Empty Worlds


Four cassettes from the Swedish Beläten label sent to us by Thomas Martin Ekelund, who may also be the label boss. Beläten produce “post avantgarde pop” and align themselves with things apocalyptic, transgressive, esoteric, and pagan. Even the catalogue numbers are somewhat recherché, using characters from the Hebrew alphabet. Industrial music has clearly cast a long shadow since 1979. I seem to be one of the few music fans who never heard a single record by Throbbing Gristle but I continue to experience the long-tail fallout from that cultural event, as reflected in tape bands like these. Even the fact that they express a preference for cassette tapes is a statement, expressing allegiance with the “glory days” of tape trading and mail art of the early 1980s. And guess what…the label is based in Gothenburg, home of the finest gloom music in all of the Nordic realms. All of these items (which arrived 20 July 2012) existed in tiny editions of 50 copies and have probably all sold out, although downloads are available.

Michael Idehall produces 10 sullen, inward-looking episodes on Sol. Electronic pulses with a sinister bent are repeated with a single-minded dedication to monotony and dreariness, while a cracked and muttering voice utters its broken phrases, to create sensations and emotions very suggestive of an inner desolation and multiple disasters. To accompany these inner journeys, additional synths bark and toot in distinctly inhuman fashion, or provide snarling and sizzly textures to add to the general discomfort. The cumulative effect tends to present Idehall as a haunted figure cursed under a malevolent spell, a supernatural dimension which is not denied by the magick and pagan themes running through tracks such as ‘Snake Messiah’, ‘Serpent Wand’ and ‘Language of the Birds’. Clunky and hesitant in places, his music nonetheless creates powerful ceremonial effects with a Hammer Horror undercurrent.

Edifice Of Nine Sauvastikas is a split tape. Æther and Trepaneringsritualen each create a ten-minute drone piece dedicated to an esoteric reference, paying their respects to Yung-drung Gu-tzeg 1. Æther’s interpretation of the hermetic theme results merely in a plodding and overlong drone of rather wearisome solemnity, but I’ll admit there is a dynamic at work which allows a gradual build-up of slow-burning terror as reflected in the increased distortion and deepening of the tones, plus they manage to emulate the sound of chanting monks quite effectively. Trepaneringsritualen recently had a single out on Fang Bomb, and he’s a pretty cool doomster. In fact he’s also Thomas Martin Ekelund, the man behind this label and also the excellent Dead Letters Spell Out Dead Words. While that former incarnation was fixated on the afterlife in a semi-mystical and speculative fashion, Trepaneringsritualen is all about the futility and the doom – mixing it up with quasi-religious and supernatural elements to further add to the black cloud of uncertainty. As such, his work fits in perfectly with this label’s aesthetic. On the cassette he contributes a murky clashing percussive sound with layers of hideous grind and eerie whisperments, instantly evoking a terrible inhuman landscape. What strikes me with this track, and indeed all the music spun so far, is how it’s not afraid to stay in the same place, working obsessively with the same limited range of tones and sounds until they grind them into a handful of dust.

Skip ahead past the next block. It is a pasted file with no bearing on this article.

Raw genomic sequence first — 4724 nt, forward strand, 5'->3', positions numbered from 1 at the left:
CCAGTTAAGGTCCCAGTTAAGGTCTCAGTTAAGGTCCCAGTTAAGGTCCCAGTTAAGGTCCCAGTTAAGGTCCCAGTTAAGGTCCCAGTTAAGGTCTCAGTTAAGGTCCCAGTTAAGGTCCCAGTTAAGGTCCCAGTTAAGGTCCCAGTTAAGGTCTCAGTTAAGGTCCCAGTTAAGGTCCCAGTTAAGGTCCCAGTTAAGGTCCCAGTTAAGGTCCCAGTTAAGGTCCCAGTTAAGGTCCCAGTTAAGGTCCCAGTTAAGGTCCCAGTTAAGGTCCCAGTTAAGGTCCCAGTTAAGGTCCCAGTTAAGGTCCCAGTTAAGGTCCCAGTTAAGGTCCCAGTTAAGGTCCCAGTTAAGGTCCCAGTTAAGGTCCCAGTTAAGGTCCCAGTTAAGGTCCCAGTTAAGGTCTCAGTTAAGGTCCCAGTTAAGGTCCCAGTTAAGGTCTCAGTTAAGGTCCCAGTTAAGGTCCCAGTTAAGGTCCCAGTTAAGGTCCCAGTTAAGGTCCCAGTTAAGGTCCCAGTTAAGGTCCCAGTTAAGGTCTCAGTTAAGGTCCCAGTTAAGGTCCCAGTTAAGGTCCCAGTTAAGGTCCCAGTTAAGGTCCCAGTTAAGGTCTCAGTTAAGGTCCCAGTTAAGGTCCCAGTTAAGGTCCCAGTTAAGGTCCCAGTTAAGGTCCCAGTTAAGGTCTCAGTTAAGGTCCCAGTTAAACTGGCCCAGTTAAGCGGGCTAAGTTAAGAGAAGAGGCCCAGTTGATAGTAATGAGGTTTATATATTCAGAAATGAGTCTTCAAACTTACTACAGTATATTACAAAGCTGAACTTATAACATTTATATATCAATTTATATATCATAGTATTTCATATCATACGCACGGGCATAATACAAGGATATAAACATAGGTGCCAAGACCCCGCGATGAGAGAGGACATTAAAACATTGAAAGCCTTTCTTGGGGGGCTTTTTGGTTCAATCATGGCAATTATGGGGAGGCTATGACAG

Now here’s an entire tape by Trepaneringsritualen called Roi Perdu. I should be careful what I wish for. What a nifty cover too, a simple skull with a crown on it, yet it’s an image that induces instant suicidal feelings with its stark message of futility. This one was originally issued by iDEAL Recordings in Sweden and constitutes a reissue. The album also has an intriguing theme, slightly more historical in nature as it explores myths and legends of medieval Europe. I thought it might be a dark ambient update on the Fisher King and the Golden Bough themes in The Waste Land, but it seems Trepaneringsritualen have their eyes on the Merovingian legend. Four tracks of increasingly abject futility, with the ultra-slow bleak music proceeding at a leaden pace with its processed ambient drones weighed down by four anchors stapled into its dorsal muscles. The voice elements, as is customary, are likewise treated until what ends up on the tape is the monstrous groanings of a tormented creature. This may not appear very engaging from my description, but Trepaneringsritualen (like most of Ekelund’s music) has a cathartic effect on the listener, and you’ll expunge many an inner demon if you can make it to the other end of this turgid field of grim murk. Of all items in this batch this one has the most cohesive vibe, a composition that is planned and sequenced for maximum effect.

A Somatic Response is a compilation put together by Soma Sema and featuring the music of Blitzkrieg Baby, Television Set, Vita Noctis, Club Amour, Kord, Lust For Youth, Goz Mongo Alliance, Xiu & Soma Sema. This is mostly variants and strains of minimal electro-pop music shading into a genre which I believe is called Cold Wave. Melodies, lyrics and vocals feature more prominently, and in many instances we have a self-important male voice chanting about alienation and coldness against the beat of a drum machine. But I do like ‘Slugs’ by Estroboscorpio with its twisted and poisonous synth lines, Makina Girgir‘s ‘Alpha’ for its sinister air, and the sheer shrieking insufferability of Nimam Spregleda‘s ‘Fire’. In distinction to the above doomy ambient music, this is more upfront, aggressive even…the underlying message of many songs is that we’re on our own in a cruel world and nobody will protect us from the forces of evil.

  1. It’s the name of a mountain also called Mount Kailash, and figures largely in an ancient Tibetan spiritualist tradition.

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